Athletes pay tribute to coach George Harrison

Must read

Lizzie Bird, Ellie Baker, Kyle Langford and Marilyn Okoro among those who came under the wing of inspirational Shaftesbury Barnet man who has died aged 90

George Harrison MBE, coach to scores of world-class athletes, including British 3000m steeplechase record holder Lizzie Bird, Commonwealth silver medallist Kyle Langford and Olympic bronze medallist Marilyn Okoro, died in his sleep at home on Sunday January 22, aged 90, writes Rob Draper.

Tributes have poured in from around the world for the former marathon runner and leading light in the British Milers’ Club, who ran for Highgate Harriers and coached at Shaftesbury Barnet Harriers, where he was club president from 2011-2014, from the thousands of runners he has coached over the years, many of whom credit him with turning their lives around.

Commonwealth silver medallist Bird, speaking from the USA where she is training, said: “I was coached by him by two years as a sixth former but it felt like much longer because of the impact he had on my life. I called him right after I won Commonwealth silver medal last summer and he was so excited. You could tell his voice was jumping up and down and he was so proud of me. He was saying: ‘Could you imagine when we met at 16 that you would go and do this?’ And I was telling him it was him who had helped me get there.”

Bird was coached by Harrison at St Alban’s School, where countess students benefited from his advice. “He installed that work ethic into me,” said Bird. “That you show up and you get the work done.”

Lizzie Bird (Mark Shearman)

Not all his runners ended up in athletics. Actor and footballer Vinnie Jones came under his tutelage in his school days, Harrison recalling he was a tough, talented cross-country runner. At the height of Jones’ Hollywood fame, Harrison bumped into him in Kings Langley, the Watford suburb where they both lived. “You don’t remember me, do you Vinnie?” Harrison said. “Yes I do,” replied Jones. “Coach George!”

Ellie Baker, semi-finalist at last year’s world championships over 800m, was also guided by Harrison through her teenage years. “I was going through difficult time because I had plateaued a bit. I moved to training with George at Watford having had three years not progressing and in my first year I won the English Schools and the next year I came second in European Under-20s. He turned my career around.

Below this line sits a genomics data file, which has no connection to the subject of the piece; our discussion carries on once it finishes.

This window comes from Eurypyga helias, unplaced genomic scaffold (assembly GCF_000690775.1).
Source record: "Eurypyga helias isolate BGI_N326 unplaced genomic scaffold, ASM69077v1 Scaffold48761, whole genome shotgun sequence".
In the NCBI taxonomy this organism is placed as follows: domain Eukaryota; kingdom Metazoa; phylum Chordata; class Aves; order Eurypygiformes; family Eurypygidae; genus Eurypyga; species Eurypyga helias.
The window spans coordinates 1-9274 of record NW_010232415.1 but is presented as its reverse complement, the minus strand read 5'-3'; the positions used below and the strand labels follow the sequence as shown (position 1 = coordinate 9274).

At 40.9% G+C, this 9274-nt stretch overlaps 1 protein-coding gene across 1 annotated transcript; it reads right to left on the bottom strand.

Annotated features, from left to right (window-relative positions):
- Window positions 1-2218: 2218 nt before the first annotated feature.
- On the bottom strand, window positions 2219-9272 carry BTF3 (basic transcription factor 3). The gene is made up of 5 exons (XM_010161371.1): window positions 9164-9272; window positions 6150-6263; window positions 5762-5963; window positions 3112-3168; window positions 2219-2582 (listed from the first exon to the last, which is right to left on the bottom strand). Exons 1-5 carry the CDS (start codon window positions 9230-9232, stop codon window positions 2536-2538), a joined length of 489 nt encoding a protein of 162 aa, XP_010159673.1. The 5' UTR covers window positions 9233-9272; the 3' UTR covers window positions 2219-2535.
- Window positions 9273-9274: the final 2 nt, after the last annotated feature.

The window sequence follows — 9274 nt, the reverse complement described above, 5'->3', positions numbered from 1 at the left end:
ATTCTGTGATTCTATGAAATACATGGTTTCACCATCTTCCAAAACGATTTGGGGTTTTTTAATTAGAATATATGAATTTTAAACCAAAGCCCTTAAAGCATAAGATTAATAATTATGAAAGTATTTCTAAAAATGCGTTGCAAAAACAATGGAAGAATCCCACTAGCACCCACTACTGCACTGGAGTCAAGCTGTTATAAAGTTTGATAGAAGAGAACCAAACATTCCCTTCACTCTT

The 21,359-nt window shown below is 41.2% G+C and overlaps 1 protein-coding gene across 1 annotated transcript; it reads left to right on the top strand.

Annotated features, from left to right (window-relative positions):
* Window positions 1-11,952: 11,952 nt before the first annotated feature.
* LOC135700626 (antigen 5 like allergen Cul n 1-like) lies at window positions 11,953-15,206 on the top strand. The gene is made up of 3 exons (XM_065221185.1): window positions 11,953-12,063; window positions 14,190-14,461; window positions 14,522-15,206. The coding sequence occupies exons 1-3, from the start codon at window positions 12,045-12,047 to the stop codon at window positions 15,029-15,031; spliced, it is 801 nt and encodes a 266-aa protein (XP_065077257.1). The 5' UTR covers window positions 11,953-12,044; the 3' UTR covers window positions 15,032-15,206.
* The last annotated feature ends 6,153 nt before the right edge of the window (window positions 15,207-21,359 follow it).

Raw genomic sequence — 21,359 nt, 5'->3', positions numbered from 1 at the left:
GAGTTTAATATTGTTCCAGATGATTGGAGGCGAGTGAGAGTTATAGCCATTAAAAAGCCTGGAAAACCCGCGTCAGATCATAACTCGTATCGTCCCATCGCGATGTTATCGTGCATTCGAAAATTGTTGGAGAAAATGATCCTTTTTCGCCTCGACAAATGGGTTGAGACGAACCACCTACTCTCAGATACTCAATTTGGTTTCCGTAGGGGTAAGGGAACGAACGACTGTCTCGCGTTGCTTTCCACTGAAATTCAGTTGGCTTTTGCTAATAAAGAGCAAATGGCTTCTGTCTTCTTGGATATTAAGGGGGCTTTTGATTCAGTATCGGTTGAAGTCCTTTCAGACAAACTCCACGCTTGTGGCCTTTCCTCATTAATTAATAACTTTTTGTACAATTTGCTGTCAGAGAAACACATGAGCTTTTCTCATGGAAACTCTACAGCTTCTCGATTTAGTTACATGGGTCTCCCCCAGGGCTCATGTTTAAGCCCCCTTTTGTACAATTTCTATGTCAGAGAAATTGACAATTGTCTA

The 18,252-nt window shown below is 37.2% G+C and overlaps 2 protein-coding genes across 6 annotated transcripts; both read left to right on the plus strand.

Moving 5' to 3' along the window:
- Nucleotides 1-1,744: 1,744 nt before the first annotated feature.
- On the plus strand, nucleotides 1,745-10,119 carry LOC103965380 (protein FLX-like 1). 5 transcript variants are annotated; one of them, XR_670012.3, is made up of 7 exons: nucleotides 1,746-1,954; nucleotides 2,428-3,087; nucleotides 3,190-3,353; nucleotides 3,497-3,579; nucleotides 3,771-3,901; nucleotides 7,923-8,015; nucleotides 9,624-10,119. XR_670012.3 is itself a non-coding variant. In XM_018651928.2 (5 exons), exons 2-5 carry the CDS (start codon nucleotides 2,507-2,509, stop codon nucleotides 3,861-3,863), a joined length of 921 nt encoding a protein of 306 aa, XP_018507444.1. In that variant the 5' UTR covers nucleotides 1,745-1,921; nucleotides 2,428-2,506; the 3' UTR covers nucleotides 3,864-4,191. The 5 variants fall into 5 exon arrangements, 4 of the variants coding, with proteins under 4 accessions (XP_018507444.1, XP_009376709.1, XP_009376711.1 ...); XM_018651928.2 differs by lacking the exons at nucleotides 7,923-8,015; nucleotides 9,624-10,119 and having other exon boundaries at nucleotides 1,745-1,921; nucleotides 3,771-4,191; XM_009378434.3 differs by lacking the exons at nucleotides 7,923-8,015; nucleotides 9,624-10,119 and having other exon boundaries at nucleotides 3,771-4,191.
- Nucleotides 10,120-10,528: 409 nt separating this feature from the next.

“He just had unwavering faith in you and because he has been doing it so many years, you just believed what he said. If he believed you could do it, you had to believe it. When you think of the lives he has touched over the years, there’s a whole community pf people has brought together which is an incredible legacy to leave.”

Ellie Baker (Mark Shearman)

His Saturday morning sessions at Watford Town Cricket Club were the stuff of legends, generations of runners having assembled there early morning, including former UK 800m champion Paul Herbert, a 1:45.64 runner and Pat Chester, a 3:59.60 miler. “You never knew who would turn up,” said Bird. “It might be someone who he had coached in the 1980s who had shown up knowing George would be there and would join in. I spoke to him in December and he said he wasn’t missing the cold Tuesday nights at the Woodside track but he did miss the Saturday morning sessions.”

Bird and Baker both recalled his practice of of sending Christmas cards with predicted PBs for the coming summer, invariably a seemingly outlandish target the athlete felt they had no chance of achieving. Come the summer, almost all would have bettered his predicted mark, Harrison having installed in their imagination the first possibility of the talent they didn’t realise they possessed.

“It was pressure that turned into confidence because you felt that if George believes in me, of course I can do it,” said Bird. “And he was just as pleased with athletes who had made county teams or schools teams as internationals. He cared about them all.”

Extremely sad to hear the passing of my coach George Harrison MBE. George influenced thousands of athletes over his 40 plus years of being a coach at Shaftsbury, Highgate & St Albans Boy School. He coached 100+ internationals, a key part of the BMC…

— TOM BEDFORD🇺🇦 (@Tom_Bedford) January 23, 2023

His legacy in his athletes’ lives went well beyond the sport, many testifying that his influence helped them get their life on track as teenagers. Renowned sports’ scientist, former England international runner and sub-four-minute miler Joe Dunbar remembers his first training session at the Woodside track. The brutal reps session had Dunbar, 16 years old and regular smoker at school, spluttering and vomiting. He never smoked again. “I figured that if he was committing the time to me and believed in me, then it had to come from both ends. It sounds dramatic but it was a moment that changed my life.

“I was a bit of a tearaway at 16 and it changed me completely. I got my A Levels, which I don’t think I would have done without running. Then I did a sports science degree and I dedicated my MPhil to him.”

Dunbar was fitness coach to Charlton Athletic in the Premier League, worked with Lennox Lewis and as a consultant in pro boxing, coached Kelly Holmes and runs a physiological testing logistics business now.

George Harrison with Kyle Langford

This author’s first break in journalism came when Harrison was dissecting my most recent 800m race at West London Stadium and introduced me to his former training partner, Olympian Sylvester Stein, founder of Running Magazine and the pair of them sorted out an invaluable summer of work experience post A Levels.

Harrison is survived by wife Sheila and children, Karen and Colin. His family have requested a private funeral service but summer reunion event is being planned by his athletes to celebrate his life and legacy.

» For more AW news, CLICK HERE

» Subscribe to AW magazine here

More articles

Latest article